Wellington Sex and Love Addicts Anonymous

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Below we have listed the following

  • The 12 Characterisitcs of Sex and love Addicts
  • The 12 Steps of SLAA
  • The 12 Traditions of SLAA
  • The Signs of Recovery

  • 12 Characteristics of Sex and Love Addicts :

    1. Having few healthy boundaries, we become sexually involved with and/or emotionally attached to people without knowing them.

    2. Fearing abandonment and loneliness, we stay in and return to painful, destructive relationships, concealing our dependency needs from ourselves and others, growing more isolated and alienated from friends and loved ones, ourselves, and God.

    3. Fearing emotional and/or sexual deprivation, we compulsively pursue and involve ourselves in one relationship after another, sometimes having more than one sexual or emotional liaison at a time.

    4. We confuse love with neediness, physical and sexual attraction, pity and/or the need to rescue or be rescued.

    5. We feel empty and incomplete when we are alone. Even though we fear intimacy and commitment, we continually search for relationships and sexual contacts.

    6. We sexualize stress, guilt, loneliness, anger, shame, fear and envy. We use sex or emotional dependence as substitutes for nurturing care, and support.

    7. We use sex and emotional involvement to manipulate and control others.

    8. We become immobilized or seriously distracted by romantic or sexual obsessions or fantasies.

    9. We avoid responsibility for ourselves by attaching ourselves to people who are emotionally unavailable.

    10. We stay enslaved to emotional dependency, romantic intrigue, or compulsive sexual activities.

    11. To avoid feeling vulnerable, we may retreat from all intimate involvement, mistaking sexual and emotional anorexia for recovery.

    12. We assign magical qualities to others. We idealize and pursue them, then blame them for not fulfilling our fantasies and expectations.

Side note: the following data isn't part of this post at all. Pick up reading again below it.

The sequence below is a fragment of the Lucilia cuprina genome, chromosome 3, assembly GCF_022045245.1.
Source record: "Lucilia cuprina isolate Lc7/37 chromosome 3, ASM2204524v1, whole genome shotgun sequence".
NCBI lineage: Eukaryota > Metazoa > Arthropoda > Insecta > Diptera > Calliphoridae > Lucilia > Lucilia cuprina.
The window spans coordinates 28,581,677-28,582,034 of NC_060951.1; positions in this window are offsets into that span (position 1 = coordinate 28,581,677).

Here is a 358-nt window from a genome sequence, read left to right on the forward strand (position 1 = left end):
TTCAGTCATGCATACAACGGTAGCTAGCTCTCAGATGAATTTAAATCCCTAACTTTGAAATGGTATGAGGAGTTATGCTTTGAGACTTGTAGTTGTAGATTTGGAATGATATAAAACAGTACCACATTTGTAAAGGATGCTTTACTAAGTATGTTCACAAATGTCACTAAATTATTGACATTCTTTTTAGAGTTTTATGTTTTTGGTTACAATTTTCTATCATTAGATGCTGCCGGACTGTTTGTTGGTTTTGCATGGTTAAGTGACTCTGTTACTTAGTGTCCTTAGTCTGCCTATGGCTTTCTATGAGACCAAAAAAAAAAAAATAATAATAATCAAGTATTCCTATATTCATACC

The Twelve Steps of S.L.A.A.

    1. We admitted we were powerless over sex and love addiction - that our lives had become unmanageable.

    2. Came to believe that a Power greater than ourselves could restore us to sanity.

    3. Made a decision to turn our will and our lives over to the care of God as we understood God.

    4. Made a searching and fearless moral inventory of ourselves.

    5. Admitted to God, to ourselves and to another human being the exact nature of our wrongs.

    6. Were entirely ready to have God remove all these defects of character.

    7. Humbly asked God to remove our shortcomings.

    8. Made a list of all persons we had harmed, and became willing to make amends to them all.

    9. Made direct amends to such people wherever possible, except when to do so would injure them or others.

    10. Continued to take personal inventory and when we were wrong promptly admitted it.

    11. Sought through prayer and meditation to improve our conscious contact with a Power greater than ourselves, praying only for knowledge of God's will for us and the power to carry that out.

    12. Having had a spiritual awakening as the result of these steps, we tried to carry this message to sex and love addicts and to practice these principles in all areas of our lives.

    The Twelve Traditions of S.L.A.A.

    1. Our common welfare should come first; personal recovery depends upon S.L.A.A. unity.

    2. For our group purpose there is but one ultimate authority -- a loving God as this Power may be expressed through our group conscience. Our leaders are but trusted servants; they do not govern.